The cash first bucket will keep you out of immediate market volatility. The small equity and large bond component of the TR income fund will give you some better protection against inflation and some capital appreciation for future unexpected expenses. The TR 2015 would have a bit more equities for long term appreciation over the 15-20+ year periods and would slowly convert to a TR income by 2015.

Have each of the buckets automatically send their dividends "down the line".

You'll be seeing about 4-5% of your initial principal, but the slow improvements in capital value should give you something better than that after 4-5 years, and you'll have a larger lump of value in the 3rd bucket by the time you're in your 70's/80's and may need money for health care and long term or in home care.
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Old 01-20-2008, 11:18 AM   #4
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The trouble with a CD ladder is that it takes a long time to establish a well paying one. One where you are getting close to the same rate on all rungs. I have one that is seven years long now (but was up to 10 years until recently) paying between 5.0% and 6.25%. It is difficult, currently, to add much with good rates in the lower rungs. I would second the PFCU as a good source of good rates for NCUA insured CD's. Although I, personally, would not look at bonds or equities, CFB, like others on this board, have some very good specific advice if you are so inclined.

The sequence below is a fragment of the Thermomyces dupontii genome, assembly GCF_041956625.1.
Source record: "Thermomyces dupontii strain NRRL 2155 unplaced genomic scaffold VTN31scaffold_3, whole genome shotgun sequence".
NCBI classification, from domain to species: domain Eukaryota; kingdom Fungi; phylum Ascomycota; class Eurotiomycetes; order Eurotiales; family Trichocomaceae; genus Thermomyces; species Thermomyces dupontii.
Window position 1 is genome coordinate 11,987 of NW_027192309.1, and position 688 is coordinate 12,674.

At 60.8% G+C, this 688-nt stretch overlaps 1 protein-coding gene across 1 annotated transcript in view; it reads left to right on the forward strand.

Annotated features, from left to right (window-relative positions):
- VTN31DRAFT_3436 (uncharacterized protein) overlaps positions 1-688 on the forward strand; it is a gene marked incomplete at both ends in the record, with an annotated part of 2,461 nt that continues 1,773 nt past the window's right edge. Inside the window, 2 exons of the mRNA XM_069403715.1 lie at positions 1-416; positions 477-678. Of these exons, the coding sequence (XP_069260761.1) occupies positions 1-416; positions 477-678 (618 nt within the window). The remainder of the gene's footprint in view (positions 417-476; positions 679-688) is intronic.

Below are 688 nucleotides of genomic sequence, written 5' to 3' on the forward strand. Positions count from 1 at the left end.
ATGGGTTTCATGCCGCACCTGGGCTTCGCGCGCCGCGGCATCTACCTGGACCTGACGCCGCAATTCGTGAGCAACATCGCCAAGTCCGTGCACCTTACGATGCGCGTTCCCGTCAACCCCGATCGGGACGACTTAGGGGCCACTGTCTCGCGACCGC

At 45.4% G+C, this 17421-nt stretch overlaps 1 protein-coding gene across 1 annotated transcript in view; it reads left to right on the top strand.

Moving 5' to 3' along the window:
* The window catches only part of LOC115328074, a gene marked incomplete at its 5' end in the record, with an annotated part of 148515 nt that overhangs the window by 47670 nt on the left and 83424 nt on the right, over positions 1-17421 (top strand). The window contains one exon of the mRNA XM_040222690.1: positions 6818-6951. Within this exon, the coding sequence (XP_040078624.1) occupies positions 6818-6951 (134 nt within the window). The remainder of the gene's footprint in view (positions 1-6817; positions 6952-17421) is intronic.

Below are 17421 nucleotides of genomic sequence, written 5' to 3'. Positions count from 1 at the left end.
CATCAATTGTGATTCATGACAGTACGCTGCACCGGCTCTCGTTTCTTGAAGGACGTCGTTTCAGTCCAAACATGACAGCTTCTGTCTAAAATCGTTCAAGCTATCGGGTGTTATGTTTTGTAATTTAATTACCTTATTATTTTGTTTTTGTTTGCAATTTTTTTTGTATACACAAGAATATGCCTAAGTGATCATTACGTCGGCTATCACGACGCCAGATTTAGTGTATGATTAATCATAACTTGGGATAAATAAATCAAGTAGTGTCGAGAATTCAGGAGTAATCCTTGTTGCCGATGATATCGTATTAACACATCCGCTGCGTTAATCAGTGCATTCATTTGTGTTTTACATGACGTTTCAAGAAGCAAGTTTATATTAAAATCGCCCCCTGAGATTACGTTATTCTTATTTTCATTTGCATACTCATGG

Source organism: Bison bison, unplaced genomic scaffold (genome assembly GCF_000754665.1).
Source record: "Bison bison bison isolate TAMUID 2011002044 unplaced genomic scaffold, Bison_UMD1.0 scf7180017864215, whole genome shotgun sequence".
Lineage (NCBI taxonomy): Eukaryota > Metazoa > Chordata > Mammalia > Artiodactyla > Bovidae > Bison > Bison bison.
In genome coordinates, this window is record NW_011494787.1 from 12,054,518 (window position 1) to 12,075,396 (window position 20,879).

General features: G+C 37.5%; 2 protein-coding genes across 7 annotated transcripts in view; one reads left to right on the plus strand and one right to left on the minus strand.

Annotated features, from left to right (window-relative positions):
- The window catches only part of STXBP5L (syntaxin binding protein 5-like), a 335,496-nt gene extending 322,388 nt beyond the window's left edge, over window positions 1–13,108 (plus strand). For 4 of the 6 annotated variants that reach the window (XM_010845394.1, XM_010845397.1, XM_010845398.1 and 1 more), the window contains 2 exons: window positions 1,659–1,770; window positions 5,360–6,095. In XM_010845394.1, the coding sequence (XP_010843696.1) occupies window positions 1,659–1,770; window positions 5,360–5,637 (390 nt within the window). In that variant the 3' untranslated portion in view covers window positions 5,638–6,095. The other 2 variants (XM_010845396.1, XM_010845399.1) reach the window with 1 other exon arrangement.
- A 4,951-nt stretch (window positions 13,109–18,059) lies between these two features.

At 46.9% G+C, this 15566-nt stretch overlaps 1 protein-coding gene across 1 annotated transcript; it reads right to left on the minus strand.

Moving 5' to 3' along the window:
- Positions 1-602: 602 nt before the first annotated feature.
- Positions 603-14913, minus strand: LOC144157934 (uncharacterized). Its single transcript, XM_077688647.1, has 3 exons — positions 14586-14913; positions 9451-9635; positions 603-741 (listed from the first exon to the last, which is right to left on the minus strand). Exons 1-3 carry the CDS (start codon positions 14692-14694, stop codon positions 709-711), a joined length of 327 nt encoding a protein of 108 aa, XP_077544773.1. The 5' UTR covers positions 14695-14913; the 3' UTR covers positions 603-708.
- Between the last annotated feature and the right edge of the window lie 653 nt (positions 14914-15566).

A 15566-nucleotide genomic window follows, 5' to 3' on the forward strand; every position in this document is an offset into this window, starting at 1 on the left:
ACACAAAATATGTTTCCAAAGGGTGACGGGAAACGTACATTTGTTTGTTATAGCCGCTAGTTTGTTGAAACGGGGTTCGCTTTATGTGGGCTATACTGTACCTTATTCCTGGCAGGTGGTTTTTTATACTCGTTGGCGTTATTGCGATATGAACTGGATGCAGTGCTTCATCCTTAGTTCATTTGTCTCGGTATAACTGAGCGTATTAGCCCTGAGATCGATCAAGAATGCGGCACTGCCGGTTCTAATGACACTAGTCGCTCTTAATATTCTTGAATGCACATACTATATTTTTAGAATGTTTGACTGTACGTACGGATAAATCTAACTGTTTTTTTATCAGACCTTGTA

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Old 01-20-2008, 11:25 AM   #5
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I guess my sensitivity to all cash strategies is influenced somewhat by first and close second hand experiences with the long term results.

There are a few posters here whose parents elected for the good "sleep at night" characteristics of a cash/cd strategy, and now 20 years later are asking for money or even "ungifting" money to stay afloat, even after downsizing from a home to a small condo and drastically cutting back on spending.

Now nobody's sleeping well at night.

I'd like to see at least 6% on cd's longer than 5 years, and I doubt I'd lock in a rate longer than 7-10 years unless it was very meaty...8-9%+.
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Old 01-20-2008, 11:48 AM   #6
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Quote: